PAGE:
AN ARMY veteran has transformed his front yard into a garden of remembrance – after Nicola Sturgeon asked Scots to mark Remembrance Sunday “on their own doorsteps”.

Former Scots Guardsman William McMaster, 57, created the display in his garden in the village of Crosshouse, near Kilmarnock, Ayrshire, so he can hold his own service on Sunday.

The Falklands veteran, who now suffers from Parkinson’s, was helped by two fellow members of veterans group Ayr Home Guard, who double as wartime re-enactors.

It includes a decommissioned Second World War field gun, headstones to soldiers who fell in the First World War and a symbolic grave to the Unknown Soldier, together with a lifesized war horse with string that resembles barbed wire.

A poppy flag reads “Lest we forget” while wooden silhouettes representing soldiers, sailors and airmen on parade line a ramp to his front door.

Tomorrow he will conduct his own service and pay his respects with Binyon’s Lines For The Fallen and two minutes’ silence before laying a wreath on the field gun.

Mr McMaster, who was 18 when he fought in the Falklands, said: “Normally on Remembrance Sunday, 

I go to church and take part in the annual service, but this year people aren’t able to do that because of Covid.

“I do worry that it’ll all be forgotten about, which would be so wrong. I just feel it’s so important that we all remember.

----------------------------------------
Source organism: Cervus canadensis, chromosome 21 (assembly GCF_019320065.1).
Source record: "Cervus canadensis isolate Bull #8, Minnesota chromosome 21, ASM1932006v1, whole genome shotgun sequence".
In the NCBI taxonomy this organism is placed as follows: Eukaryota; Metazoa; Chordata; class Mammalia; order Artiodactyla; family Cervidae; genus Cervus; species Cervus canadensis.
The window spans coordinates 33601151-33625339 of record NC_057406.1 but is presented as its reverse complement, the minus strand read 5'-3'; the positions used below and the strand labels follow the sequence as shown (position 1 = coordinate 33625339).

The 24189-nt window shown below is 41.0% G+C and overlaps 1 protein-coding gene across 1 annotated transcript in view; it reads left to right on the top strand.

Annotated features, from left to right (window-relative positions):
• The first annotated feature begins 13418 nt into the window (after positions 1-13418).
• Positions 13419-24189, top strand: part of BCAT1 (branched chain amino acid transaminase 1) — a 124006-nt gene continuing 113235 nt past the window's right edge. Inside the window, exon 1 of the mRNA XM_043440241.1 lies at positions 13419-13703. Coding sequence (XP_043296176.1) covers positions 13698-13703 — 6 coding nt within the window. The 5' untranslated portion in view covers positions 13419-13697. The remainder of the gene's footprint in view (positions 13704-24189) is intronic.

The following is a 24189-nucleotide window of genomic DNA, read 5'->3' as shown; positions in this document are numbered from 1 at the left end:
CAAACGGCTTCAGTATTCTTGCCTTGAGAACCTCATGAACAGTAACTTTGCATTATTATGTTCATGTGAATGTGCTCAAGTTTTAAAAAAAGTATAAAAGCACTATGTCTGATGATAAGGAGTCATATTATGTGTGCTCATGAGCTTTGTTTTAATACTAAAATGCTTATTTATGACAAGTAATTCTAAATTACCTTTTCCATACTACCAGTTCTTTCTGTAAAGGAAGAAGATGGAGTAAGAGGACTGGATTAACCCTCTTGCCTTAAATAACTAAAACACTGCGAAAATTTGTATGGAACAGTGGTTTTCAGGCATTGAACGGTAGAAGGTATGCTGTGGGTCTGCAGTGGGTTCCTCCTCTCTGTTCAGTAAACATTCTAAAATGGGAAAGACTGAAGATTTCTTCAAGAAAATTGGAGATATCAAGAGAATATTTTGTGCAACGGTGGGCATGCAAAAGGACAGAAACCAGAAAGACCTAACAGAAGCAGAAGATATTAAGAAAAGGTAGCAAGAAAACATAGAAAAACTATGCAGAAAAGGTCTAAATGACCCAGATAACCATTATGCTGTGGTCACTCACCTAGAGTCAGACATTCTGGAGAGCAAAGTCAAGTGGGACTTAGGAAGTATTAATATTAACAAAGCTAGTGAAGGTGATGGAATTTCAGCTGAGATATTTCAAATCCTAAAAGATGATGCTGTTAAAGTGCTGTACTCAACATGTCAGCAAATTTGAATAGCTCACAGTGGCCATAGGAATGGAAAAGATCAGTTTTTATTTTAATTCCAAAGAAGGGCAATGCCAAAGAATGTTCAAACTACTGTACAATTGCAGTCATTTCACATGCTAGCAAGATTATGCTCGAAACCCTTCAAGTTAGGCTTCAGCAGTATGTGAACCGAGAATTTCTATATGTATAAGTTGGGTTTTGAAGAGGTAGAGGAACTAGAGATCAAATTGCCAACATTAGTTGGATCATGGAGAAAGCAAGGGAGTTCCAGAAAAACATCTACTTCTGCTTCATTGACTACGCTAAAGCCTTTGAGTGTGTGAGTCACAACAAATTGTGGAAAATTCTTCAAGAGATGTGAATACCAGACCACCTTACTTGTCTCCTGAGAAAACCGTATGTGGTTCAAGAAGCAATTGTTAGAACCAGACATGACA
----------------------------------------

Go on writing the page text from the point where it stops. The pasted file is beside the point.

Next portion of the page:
“We’ve been working on the display, out of my shed. It’s been a lot of work but I’ve got great neighbours.

“I’ll have a short service in the garden, a two-minute silence at 11am and lay a wreath on the gun. Anybody who wants to lay a wee cross, a poppy or a wreath in my garden on Sunday will be more than welcome to do so.”

The First Minister has encouraged Scots to mark Remembrance Day at home, and join the national two minute silence at 11am “on their own doorsteps”.

Mr McMaster and the Ayr Home Guard veterans – including pals Pete Scally and John Moffat – usually don their re-enactors’ wartime uniforms and collect money for armed services charities at this time of year.

This year they are unable to take their collection tin to their usual spots due to Covid-19 restrictions, but anyone passing Mr McMaster’s house will be able to leave a donation to the charity Bravehound, which supports veterans.

He said: “I’m very proud of my service but I know about soldiers going to war who never come home and we mustn’t forget them. For me, every day is Remembrance Day, but if my front garden helps some other people remember then I’m doing something small to help.

“Charities’ fundraising has really suffered this year but we’ve got a collection tin and any funds that we do raise will go to Bravehound, the charity based in Glasgow that provides befriender dogs to veterans who desperately need them.”